Mr Barnard added: “One area that we found that was rebounding quicker than any was bridging. And we found that brokers wanted to find out more about the bridging sector.”

He continued: “Make sure that you’re not just dependent on mortgage business, so if this ever happened again, you’ve got more strings to your bow”.

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Anthony Rose, director at LDNfinance, said his firm had seen a “large increase” in clients who required a bridge, or thought it might be their “only option”.

Jamie Lewis, managing director at Affinity Mortgages, which also offers advice on bridging loans, said his firm launched a specialist lending arm in 2018 after packagers and master brokers did not meet their expectations.

Mr Lewis said: “We noticed that we as a broker were being asked for more than mortgage broking and were merrily delivering these clients to a third party business that maybe had a different working ethic to ours where the client will always come first”.

Additionally, Masthaven’s Mr Barnard predicted a change in demand for specialist lenders. He said: “Lots of people’s financial circumstances have been radically affected by the crisis. Small business owners, the self-employed, people who’ve been furloughed or who have had to take a mortgage payment holiday may all now be prospective customers for specialist lenders”.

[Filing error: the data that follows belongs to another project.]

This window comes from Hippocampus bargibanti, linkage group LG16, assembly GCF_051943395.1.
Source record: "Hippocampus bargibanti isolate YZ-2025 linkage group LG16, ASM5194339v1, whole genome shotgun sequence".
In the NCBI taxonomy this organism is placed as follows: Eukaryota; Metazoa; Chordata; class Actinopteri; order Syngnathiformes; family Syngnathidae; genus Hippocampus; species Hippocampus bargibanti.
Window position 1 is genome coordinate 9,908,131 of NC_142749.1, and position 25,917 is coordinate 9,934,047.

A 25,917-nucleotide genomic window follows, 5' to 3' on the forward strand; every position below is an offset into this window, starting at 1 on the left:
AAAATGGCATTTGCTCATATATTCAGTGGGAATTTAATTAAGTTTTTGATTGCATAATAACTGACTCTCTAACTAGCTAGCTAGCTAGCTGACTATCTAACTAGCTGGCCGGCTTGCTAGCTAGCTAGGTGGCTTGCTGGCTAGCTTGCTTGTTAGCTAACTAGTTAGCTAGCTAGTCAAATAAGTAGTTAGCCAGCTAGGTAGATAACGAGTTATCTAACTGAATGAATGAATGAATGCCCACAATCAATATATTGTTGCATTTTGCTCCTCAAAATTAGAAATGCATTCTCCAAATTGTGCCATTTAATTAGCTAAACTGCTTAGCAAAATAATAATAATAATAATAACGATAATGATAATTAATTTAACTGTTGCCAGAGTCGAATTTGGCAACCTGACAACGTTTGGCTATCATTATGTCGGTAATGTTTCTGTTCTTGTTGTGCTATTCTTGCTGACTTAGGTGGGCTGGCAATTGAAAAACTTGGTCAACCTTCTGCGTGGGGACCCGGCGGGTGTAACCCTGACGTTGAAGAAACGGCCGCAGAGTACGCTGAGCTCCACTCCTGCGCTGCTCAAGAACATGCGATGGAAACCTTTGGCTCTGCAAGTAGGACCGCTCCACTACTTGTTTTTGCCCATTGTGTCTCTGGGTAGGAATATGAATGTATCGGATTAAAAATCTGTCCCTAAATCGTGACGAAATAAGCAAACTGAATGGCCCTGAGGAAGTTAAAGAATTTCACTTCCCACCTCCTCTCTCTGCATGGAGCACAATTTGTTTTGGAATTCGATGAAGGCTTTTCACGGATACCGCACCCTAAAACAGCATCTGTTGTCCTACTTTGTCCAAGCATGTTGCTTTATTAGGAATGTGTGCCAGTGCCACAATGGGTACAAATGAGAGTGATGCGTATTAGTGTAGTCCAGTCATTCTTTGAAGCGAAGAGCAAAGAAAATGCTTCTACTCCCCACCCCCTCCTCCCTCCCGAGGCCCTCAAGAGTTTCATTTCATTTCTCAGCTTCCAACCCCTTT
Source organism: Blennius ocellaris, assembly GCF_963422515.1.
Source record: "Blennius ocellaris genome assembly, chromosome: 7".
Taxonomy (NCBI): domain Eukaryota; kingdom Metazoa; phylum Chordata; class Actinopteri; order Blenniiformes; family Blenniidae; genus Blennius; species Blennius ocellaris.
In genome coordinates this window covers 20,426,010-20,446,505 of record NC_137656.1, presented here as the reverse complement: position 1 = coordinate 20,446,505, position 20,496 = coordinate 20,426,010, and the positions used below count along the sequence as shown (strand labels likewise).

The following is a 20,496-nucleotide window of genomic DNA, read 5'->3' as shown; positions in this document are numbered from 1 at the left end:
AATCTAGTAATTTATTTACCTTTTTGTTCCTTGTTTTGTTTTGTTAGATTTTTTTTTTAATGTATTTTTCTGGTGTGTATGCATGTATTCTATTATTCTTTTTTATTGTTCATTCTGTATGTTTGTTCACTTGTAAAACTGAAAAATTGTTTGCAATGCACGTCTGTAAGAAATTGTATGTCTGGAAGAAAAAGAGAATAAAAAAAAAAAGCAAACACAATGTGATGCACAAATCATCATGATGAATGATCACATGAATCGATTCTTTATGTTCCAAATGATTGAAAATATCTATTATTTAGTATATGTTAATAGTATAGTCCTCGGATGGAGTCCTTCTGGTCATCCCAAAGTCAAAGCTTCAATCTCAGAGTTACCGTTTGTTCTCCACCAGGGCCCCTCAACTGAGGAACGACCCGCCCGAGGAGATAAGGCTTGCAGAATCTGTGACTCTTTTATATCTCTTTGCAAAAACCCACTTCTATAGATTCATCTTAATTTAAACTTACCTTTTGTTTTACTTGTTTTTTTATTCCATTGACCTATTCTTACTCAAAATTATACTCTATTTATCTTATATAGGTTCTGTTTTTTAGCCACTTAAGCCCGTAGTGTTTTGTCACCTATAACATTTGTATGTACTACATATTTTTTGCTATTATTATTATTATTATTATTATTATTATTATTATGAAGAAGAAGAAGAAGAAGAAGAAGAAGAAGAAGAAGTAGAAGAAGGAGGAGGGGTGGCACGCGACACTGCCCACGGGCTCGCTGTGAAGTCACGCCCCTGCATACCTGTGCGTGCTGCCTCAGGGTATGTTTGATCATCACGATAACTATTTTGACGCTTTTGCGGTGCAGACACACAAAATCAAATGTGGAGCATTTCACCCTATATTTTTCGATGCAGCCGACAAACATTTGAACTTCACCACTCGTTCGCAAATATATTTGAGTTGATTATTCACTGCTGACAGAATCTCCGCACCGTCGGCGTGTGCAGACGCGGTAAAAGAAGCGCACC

Carl Shave, director at Just Mortgage Brokers, agreed that in the current financial and economic climate, cases previously regarded as “vanilla” were no longer necessarily as straightforward.

Likewise, LDNfinance’s Mr Rose said that the financial implications of the coronavirus for certain clients had “highlighted the need to be able to look at the full range of options, ranging from the most vanilla high street solutions all the way to the most complex bridging or private bank mortgage”.